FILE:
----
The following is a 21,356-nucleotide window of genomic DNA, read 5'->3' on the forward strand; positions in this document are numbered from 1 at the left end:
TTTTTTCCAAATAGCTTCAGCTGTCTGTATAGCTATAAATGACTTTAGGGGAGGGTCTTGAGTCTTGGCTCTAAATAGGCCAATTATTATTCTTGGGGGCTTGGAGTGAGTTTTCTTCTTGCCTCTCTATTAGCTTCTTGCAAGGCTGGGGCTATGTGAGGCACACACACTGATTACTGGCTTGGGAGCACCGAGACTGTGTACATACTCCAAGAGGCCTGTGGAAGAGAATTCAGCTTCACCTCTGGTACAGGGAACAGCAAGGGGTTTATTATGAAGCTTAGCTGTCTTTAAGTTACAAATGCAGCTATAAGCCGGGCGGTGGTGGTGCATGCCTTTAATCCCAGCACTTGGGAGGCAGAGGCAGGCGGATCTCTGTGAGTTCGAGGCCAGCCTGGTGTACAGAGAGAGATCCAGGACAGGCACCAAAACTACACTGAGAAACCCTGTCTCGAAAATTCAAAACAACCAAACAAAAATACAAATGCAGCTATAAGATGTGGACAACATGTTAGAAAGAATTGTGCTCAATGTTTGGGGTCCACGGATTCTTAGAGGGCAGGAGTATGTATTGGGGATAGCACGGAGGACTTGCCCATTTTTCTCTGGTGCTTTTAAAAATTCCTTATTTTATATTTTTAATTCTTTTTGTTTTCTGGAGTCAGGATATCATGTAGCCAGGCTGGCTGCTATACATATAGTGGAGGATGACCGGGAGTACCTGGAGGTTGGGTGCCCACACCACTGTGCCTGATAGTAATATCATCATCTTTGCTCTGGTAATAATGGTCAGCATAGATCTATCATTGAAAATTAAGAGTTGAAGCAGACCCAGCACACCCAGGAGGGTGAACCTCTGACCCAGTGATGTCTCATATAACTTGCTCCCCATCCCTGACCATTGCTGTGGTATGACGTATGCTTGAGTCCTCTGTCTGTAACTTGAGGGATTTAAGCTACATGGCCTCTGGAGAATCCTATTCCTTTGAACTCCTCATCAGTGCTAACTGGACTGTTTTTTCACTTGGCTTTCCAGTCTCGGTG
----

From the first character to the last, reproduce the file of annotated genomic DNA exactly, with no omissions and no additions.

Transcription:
The following is a 21,356-nucleotide window of genomic DNA, read 5'->3' on the forward strand; positions in this document are numbered from 1 at the left end:
TTTTTTCCAAATAGCTTCAGCTGTCTGTATAGCTATAAATGACTTTAGGGGAGGGTCTTGAGTCTTGGCTCTAAATAGGCCAATTATTATTCTTGGGGGCTTGGAGTGAGTTTTCTTCTTGCCTCTCTATTAGCTTCTTGCAAGGCTGGGGCTATGTGAGGCACACACACTGATTACTGGCTTGGGAGCACCGAGACTGTGTACATACTCCAAGAGGCCTGTGGAAGAGAATTCAGCTTCACCTCTGGTACAGGGAACAGCAAGGGGTTTATTATGAAGCTTAGCTGTCTTTAAGTTACAAATGCAGCTATAAGCCGGGCGGTGGTGGTGCATGCCTTTAATCCCAGCACTTGGGAGGCAGAGGCAGGCGGATCTCTGTGAGTTCGAGGCCAGCCTGGTGTACAGAGAGAGATCCAGGACAGGCACCAAAACTACACTGAGAAACCCTGTCTCGAAAATTCAAAACAACCAAACAAAAATACAAATGCAGCTATAAGATGTGGACAACATGTTAGAAAGAATTGTGCTCAATGTTTGGGGTCCACGGATTCTTAGAGGGCAGGAGTATGTATTGGGGATAGCACGGAGGACTTGCCCATTTTTCTCTGGTGCTTTTAAAAATTCCTTATTTTATATTTTTAATTCTTTTTGTTTTCTGGAGTCAGGATATCATGTAGCCAGGCTGGCTGCTATACATATAGTGGAGGATGACCGGGAGTACCTGGAGGTTGGGTGCCCACACCACTGTGCCTGATAGTAATATCATCATCTTTGCTCTGGTAATAATGGTCAGCATAGATCTATCATTGAAAATTAAGAGTTGAAGCAGACCCAGCACACCCAGGAGGGTGAACCTCTGACCCAGTGATGTCTCATATAACTTGCTCCCCATCCCTGACCATTGCTGTGGTATGACGTATGCTTGAGTCCTCTGTCTGTAACTTGAGGGATTTAAGCTACATGGCCTCTGGAGAATCCTATTCCTTTGAACTCCTCATCAGTGCTAACTGGACTGTTTTTTCACTTGGCTTTCCAGTCTCGGTG